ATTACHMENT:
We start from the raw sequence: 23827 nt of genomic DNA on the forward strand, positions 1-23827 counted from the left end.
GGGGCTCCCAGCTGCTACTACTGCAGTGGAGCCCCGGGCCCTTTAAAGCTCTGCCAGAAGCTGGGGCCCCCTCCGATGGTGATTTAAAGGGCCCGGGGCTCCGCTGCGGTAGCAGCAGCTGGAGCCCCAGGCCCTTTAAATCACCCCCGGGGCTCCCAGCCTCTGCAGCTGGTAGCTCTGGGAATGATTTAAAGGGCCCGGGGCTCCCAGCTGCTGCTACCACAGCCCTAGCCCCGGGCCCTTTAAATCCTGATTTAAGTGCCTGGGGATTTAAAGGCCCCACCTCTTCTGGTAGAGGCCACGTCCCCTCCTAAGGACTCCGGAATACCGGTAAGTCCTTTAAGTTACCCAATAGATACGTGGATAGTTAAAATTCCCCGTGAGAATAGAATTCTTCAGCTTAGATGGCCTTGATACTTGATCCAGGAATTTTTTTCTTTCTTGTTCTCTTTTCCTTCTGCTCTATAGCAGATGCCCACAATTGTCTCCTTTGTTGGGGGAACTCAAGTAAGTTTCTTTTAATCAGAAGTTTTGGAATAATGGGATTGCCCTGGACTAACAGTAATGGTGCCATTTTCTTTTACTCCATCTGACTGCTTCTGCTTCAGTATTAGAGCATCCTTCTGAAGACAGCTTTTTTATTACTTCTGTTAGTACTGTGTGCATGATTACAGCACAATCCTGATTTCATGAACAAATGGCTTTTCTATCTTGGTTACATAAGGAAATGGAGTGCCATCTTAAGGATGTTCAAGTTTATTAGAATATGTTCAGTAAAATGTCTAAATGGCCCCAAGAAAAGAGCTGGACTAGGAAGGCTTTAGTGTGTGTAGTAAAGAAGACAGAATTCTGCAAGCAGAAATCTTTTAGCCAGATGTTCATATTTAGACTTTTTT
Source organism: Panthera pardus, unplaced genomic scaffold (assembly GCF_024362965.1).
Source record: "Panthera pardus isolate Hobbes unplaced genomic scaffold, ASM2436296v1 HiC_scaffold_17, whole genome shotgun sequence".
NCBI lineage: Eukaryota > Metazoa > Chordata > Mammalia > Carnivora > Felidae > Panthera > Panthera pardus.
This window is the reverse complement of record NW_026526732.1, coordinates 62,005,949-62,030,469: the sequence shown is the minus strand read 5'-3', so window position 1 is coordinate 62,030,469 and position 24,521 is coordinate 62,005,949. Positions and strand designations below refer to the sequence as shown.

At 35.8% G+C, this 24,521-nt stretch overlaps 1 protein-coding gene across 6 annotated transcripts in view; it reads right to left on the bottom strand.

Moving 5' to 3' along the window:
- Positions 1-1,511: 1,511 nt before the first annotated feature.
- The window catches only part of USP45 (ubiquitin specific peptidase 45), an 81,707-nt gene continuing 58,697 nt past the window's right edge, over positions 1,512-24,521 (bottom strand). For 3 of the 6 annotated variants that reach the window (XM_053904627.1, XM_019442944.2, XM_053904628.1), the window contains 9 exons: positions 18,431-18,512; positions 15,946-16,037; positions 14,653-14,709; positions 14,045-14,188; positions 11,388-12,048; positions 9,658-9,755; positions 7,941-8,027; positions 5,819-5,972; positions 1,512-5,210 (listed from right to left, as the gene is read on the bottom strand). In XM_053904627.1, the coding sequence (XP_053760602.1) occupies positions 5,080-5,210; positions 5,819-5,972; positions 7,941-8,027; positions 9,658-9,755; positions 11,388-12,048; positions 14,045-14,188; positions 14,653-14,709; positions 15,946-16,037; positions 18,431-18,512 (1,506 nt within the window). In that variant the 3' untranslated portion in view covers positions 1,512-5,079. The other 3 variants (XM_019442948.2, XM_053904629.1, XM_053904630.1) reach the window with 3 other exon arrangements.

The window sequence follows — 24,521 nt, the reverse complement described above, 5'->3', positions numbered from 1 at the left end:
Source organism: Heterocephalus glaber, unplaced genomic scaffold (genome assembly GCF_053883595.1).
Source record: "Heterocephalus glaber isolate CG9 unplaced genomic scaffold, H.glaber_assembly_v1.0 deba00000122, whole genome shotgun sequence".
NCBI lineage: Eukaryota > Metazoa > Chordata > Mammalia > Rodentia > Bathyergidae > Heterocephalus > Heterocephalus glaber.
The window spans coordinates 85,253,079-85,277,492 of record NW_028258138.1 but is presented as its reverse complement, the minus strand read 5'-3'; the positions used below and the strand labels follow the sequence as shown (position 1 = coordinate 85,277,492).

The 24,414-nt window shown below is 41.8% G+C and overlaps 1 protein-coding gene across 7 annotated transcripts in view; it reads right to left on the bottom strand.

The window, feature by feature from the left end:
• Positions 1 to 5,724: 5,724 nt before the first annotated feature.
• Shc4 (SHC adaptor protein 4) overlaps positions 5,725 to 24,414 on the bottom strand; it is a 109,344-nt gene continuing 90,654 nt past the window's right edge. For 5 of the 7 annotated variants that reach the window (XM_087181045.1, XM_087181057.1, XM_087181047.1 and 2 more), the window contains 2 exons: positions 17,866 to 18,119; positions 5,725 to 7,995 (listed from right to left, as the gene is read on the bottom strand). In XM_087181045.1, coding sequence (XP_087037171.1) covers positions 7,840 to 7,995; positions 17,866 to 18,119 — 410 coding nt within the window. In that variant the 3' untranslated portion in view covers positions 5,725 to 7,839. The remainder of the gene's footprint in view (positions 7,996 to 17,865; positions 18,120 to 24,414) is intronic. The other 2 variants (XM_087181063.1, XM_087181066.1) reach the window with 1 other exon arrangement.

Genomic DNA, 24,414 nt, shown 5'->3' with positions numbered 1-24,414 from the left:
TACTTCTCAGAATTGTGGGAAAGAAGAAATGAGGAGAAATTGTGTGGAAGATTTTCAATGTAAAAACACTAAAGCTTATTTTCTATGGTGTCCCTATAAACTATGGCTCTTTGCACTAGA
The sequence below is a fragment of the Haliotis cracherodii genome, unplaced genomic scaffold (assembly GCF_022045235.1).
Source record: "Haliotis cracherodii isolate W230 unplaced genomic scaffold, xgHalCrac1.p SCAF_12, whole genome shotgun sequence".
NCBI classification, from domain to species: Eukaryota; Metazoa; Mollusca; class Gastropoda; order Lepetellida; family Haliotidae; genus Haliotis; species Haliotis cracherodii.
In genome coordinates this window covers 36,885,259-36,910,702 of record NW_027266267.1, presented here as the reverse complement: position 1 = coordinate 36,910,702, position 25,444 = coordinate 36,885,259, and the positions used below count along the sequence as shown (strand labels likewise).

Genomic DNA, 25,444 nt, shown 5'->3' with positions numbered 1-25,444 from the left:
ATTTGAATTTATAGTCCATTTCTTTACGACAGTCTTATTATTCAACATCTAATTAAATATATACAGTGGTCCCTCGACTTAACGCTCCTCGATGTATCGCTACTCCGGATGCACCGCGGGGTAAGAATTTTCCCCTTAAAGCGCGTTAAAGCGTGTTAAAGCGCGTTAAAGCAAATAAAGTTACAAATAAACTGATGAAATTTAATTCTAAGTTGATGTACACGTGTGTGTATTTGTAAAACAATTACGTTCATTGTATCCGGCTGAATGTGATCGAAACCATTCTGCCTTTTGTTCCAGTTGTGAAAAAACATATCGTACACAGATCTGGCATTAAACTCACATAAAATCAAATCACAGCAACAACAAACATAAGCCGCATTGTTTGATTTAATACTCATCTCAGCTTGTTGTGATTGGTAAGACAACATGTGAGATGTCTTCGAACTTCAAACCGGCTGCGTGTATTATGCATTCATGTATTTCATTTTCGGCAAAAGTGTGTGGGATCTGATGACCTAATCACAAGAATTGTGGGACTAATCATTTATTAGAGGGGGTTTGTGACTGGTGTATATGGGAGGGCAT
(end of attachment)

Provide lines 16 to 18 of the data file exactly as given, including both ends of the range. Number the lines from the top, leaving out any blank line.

The 24,414-nt window shown below is 41.8% G+C and overlaps 1 protein-coding gene across 7 annotated transcripts in view; it reads right to left on the bottom strand.

The window, feature by feature from the left end:
• Positions 1 to 5,724: 5,724 nt before the first annotated feature.